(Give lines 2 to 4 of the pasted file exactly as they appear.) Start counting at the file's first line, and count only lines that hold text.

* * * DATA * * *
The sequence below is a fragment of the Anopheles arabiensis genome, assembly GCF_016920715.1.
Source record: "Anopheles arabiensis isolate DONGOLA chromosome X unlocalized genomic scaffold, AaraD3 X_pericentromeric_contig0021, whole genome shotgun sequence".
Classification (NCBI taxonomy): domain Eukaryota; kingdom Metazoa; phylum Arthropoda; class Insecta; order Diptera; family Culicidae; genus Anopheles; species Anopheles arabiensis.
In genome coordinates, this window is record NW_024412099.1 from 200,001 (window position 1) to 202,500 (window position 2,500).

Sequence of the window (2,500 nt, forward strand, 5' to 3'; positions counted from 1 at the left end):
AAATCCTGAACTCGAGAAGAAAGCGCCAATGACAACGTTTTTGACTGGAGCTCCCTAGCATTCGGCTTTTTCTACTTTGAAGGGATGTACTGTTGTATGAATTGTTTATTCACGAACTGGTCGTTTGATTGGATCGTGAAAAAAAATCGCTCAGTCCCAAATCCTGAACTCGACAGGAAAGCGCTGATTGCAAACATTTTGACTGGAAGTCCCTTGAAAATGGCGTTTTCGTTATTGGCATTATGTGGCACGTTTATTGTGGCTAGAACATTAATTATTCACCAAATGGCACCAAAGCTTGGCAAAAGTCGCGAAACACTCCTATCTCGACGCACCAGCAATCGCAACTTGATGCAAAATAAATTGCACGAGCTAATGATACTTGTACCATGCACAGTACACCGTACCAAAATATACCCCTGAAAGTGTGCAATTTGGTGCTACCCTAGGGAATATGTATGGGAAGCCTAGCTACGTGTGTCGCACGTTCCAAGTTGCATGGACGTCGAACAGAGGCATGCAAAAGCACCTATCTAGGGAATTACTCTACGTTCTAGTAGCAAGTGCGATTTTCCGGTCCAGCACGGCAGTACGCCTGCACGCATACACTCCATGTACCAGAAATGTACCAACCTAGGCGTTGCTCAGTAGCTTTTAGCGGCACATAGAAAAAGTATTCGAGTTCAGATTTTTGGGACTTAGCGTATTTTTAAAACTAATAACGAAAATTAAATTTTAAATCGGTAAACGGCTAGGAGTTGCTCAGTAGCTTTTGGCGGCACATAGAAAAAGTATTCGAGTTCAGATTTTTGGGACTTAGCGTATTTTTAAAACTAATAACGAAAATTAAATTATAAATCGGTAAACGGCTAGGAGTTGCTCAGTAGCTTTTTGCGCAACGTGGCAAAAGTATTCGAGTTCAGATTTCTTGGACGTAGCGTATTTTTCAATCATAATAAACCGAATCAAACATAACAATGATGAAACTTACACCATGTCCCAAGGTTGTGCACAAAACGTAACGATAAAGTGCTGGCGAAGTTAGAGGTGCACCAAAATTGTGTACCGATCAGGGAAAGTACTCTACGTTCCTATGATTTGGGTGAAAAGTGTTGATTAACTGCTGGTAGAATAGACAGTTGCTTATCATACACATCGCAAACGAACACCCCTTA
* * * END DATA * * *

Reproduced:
Source record: "Anopheles arabiensis isolate DONGOLA chromosome X unlocalized genomic scaffold, AaraD3 X_pericentromeric_contig0021, whole genome shotgun sequence".
Classification (NCBI taxonomy): domain Eukaryota; kingdom Metazoa; phylum Arthropoda; class Insecta; order Diptera; family Culicidae; genus Anopheles; species Anopheles arabiensis.
In genome coordinates, this window is record NW_024412099.1 from 200,001 (window position 1) to 202,500 (window position 2,500).